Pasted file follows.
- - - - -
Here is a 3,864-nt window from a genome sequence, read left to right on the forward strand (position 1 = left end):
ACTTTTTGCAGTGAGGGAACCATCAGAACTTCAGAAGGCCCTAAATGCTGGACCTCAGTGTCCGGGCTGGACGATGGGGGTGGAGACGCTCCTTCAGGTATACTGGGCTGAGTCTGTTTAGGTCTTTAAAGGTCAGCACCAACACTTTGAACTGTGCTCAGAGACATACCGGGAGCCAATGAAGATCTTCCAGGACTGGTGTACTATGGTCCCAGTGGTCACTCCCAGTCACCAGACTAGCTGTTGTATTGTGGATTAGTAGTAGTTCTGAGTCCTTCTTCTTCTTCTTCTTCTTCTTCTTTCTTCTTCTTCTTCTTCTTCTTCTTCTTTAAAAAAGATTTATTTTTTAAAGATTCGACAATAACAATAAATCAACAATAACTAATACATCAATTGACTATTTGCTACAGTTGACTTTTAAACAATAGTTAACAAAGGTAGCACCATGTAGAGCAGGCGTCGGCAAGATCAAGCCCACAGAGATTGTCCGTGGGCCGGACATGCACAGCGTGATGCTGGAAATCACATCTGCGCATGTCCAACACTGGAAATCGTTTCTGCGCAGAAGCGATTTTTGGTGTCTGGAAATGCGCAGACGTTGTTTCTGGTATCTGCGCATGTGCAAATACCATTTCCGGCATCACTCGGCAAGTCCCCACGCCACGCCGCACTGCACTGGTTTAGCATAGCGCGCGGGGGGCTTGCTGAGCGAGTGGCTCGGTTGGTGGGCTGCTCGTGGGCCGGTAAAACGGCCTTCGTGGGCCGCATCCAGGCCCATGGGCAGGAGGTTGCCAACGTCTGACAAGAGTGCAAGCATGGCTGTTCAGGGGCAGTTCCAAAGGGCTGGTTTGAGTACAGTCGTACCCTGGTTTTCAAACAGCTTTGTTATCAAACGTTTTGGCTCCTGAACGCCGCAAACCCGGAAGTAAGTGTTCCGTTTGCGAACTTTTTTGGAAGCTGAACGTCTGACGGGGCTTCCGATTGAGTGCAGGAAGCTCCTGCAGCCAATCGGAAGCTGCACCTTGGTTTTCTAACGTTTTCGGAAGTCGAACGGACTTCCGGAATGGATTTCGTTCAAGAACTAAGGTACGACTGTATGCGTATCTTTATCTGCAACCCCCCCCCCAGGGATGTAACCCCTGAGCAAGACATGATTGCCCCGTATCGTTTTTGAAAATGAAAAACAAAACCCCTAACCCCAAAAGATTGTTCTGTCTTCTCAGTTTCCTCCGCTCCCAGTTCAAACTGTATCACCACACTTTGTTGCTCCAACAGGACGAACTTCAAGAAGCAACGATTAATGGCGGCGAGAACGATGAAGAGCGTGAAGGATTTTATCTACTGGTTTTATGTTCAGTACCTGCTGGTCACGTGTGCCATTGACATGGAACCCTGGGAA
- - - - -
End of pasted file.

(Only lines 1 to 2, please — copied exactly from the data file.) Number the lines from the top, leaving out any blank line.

Here is a 3,864-nt window from a genome sequence, read left to right on the forward strand (position 1 = left end):
ACTTTTTGCAGTGAGGGAACCATCAGAACTTCAGAAGGCCCTAAATGCTGGACCTCAGTGTCCGGGCTGGACGATGGGGGTGGAGACGCTCCTTCAGGTATACTGGGCTGAGTCTGTTTAGGTCTTTAAAGGTCAGCACCAACACTTTGAACTGTGCTCAGAGACATACCGGGAGCCAATGAAGATCTTCCAGGACTGGTGTACTATGGTCCCAGTGGTCACTCCCAGTCACCAGACTAGCTGTTGTATTGTGGATTAGTAGTAGTTCTGAGTCCTTCTTCTTCTTCTTCTTCTTCTTCTTTCTTCTTCTTCTTCTTCTTCTTCTTCTTTAAAAAAGATTTATTTTTTAAAGATTCGACAATAACAATAAATCAACAATAACTAATACATCAATTGACTATTTGCTACAGTTGACTTTTAAACAATAGTTAACAAAGGTAGCACCATGTAGAGCAGGCGTCGGCAAGATCAAGCCCACAGAGATTGTCCGTGGGCCGGACATGCACAGCGTGATGCTGGAAATCACATCTGCGCATGTCCAACACTGGAAATCGTTTCTGCGCAGAAGCGATTTTTGGTGTCTGGAAATGCGCAGACGTTGTTTCTGGTATCTGCGCATGTGCAAATACCATTTCCGGCATCACTCGGCAAGTCCCCACGCCACGCCGCACTGCACTGGTTTAGCATAGCGCGCGGGGGGCTTGCTGAGCGAGTGGCTCGGTTGGTGGGCTGCTCGTGGGCCGGTAAAACGGCCTTCGTGGGCCGCATCCAGGCCCATGGGCAGGAGGTTGCCAACGTCTGACAAGAGTGCAAGCATGGCTGTTCAGGGGCAGTTCCAAAGGGCTGGTTTGAGTACAGTCGTACCCTGGTTTTCAAACAGCTTTGTTATCAAACGTTTTGGCTCCTGAACGCCGCAAACCCGGAAGTAAGTGTTCCGTTTGCGAACTTTTTTGGAAGCTGAACGTCTGACGGGGCTTCCGATTGAGTGCAGGAAGCTCCTGCAGCCAATCGGAAGCTGCACCTTGGTTTTCTAACGTTTTCGGAAGTCGAACGGACTTCCGGAATGGATTTCGTTCAAGAACTAAGGTACGACTGTATGCGTATCTTTATCTGCAACCCCCCCCCCAGGGATGTAACCCCTGAGCAAGACATGATTGCCCCGTATCGTTTTTGAAAATGAAAAACAAAACCCCTAACCCCAAAAGATTGTTCTGTCTTCTCAGTTTCCTCCGCTCCCAGTTCAAACTGTATCACCACACTTTGTTGCTCCAACAGGACGAACTTCAAGAAGCAACGATTAATGGCGGCGAGAACGATGAAGAGCGTGAAGGATTTTATCTACTGGTTTTATGTTCAGTACCTGCTGGTCACGTGTGCCATTGACATGGAACCCTGGGAA